Until 1998. And then we all got to hear Mark Hollis. It had originally been called Mountains of The Moon, thank Christ it wasn’t. And it was a revelation. The first track “The Colour Of Spring” starts with almost a minute of, what appears to be, silence, and then, his voice. More fragile than ever. More pained and whispered sounding than any of us remembered. The whirring of a leslie cabinet, the only underlying tone before the piano and his voice appear. It’s flawless. Somehow Hollis had convinced Phill Brown to come and help him again, except this time they only employed a single pair of microphones to capture everything. I hate to say it, but it’s a Masterpiece. It is the obvious evolution, or possibly the devolution, of all that Mark Hollis had stood for, intended, and meant, since he had had to deconstruct the prison that 80’s Synth-Pop had placed him in.
It is incredible. It’s all that it should be. It’s a version of Jazz that jazz didn’t even know it could be. I urge you to listen to all three records. In chronological order. To see it. See the transformation. Because you will. If you have a system that you are proud of, that you think has the ability to transplant the listener to a location a million miles away from the room you have it set up in, then THESE are the records to test it with. I can’t encourage you enough. The visual aspect of these recordings will test even the best system, especially the qualities of the Mark Hollis album. Brown out-did himself.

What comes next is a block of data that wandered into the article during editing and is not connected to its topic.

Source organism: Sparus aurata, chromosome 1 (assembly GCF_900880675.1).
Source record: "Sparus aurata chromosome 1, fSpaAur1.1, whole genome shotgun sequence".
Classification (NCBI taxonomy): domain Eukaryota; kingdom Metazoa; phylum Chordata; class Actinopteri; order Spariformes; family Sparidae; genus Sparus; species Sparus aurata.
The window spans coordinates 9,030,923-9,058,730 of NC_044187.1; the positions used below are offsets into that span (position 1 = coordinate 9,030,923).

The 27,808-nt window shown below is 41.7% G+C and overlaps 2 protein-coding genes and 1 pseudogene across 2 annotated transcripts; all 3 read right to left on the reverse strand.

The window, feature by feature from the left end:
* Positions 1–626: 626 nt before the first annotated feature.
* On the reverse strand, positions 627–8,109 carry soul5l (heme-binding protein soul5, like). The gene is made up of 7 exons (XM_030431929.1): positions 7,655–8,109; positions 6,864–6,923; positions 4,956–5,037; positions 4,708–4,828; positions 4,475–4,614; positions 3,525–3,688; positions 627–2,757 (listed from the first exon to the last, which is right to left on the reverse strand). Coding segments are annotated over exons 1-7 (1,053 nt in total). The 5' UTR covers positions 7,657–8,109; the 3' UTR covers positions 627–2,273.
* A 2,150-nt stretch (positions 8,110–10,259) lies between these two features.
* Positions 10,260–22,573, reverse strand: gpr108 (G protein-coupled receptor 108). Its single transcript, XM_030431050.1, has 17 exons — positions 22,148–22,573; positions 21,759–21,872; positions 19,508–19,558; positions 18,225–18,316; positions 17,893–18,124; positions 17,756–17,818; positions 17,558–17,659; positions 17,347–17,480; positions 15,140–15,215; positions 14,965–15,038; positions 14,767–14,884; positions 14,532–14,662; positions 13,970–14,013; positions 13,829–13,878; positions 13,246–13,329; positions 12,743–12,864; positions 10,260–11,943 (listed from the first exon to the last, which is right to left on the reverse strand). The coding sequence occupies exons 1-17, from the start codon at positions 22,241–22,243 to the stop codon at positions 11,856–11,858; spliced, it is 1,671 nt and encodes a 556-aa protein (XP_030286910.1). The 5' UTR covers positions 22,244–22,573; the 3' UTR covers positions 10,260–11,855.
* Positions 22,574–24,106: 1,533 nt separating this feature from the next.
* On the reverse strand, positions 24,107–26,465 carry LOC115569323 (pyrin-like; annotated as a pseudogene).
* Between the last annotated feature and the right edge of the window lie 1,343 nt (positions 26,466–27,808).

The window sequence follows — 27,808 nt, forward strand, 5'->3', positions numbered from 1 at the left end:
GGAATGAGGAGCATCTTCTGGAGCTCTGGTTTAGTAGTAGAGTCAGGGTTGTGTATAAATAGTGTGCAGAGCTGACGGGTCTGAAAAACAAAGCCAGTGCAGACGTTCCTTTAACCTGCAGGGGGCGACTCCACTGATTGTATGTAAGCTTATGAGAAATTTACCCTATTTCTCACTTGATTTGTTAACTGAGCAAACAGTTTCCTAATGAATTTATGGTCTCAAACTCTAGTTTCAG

Mark Hollis is gone now. I was deeply saddened at the news, along with most of the Industry. We had no hints. Nothing had been mentioned in any press about him being ill in any way, no warning. Nothing. We all just awoke to the headlines on our Facebook/Twitter feeds. And then the out-pouring. I wonder how Mark would’ve reacted seeing the many people, artists, musicians, known and unknown, who said that these records had touched their lives, changed them, inspired them. He probably would’ve just laughed at it all and thought we were a bunch of wankers for falling for it.
Perhaps not. We’ll never know.
Silence was Hollis’ favorite instrument. The place where he found his creative inspiration. I think it was the puzzle he was always trying to solve. Silence was the 4th member of Talk Talk…and now…all is silent.
Check out the records. I hope they are as great a gift for you as they were for me. Thanks for taking the time to let me honor one of my favorite musicians and some of my favorite music. It means a lot.
Rest in Peace, Mark Hollis. You did it. And those of us that got to experience this art are all so grateful for each moment and memory.
Brilliant innings, mate.
See you at the next one,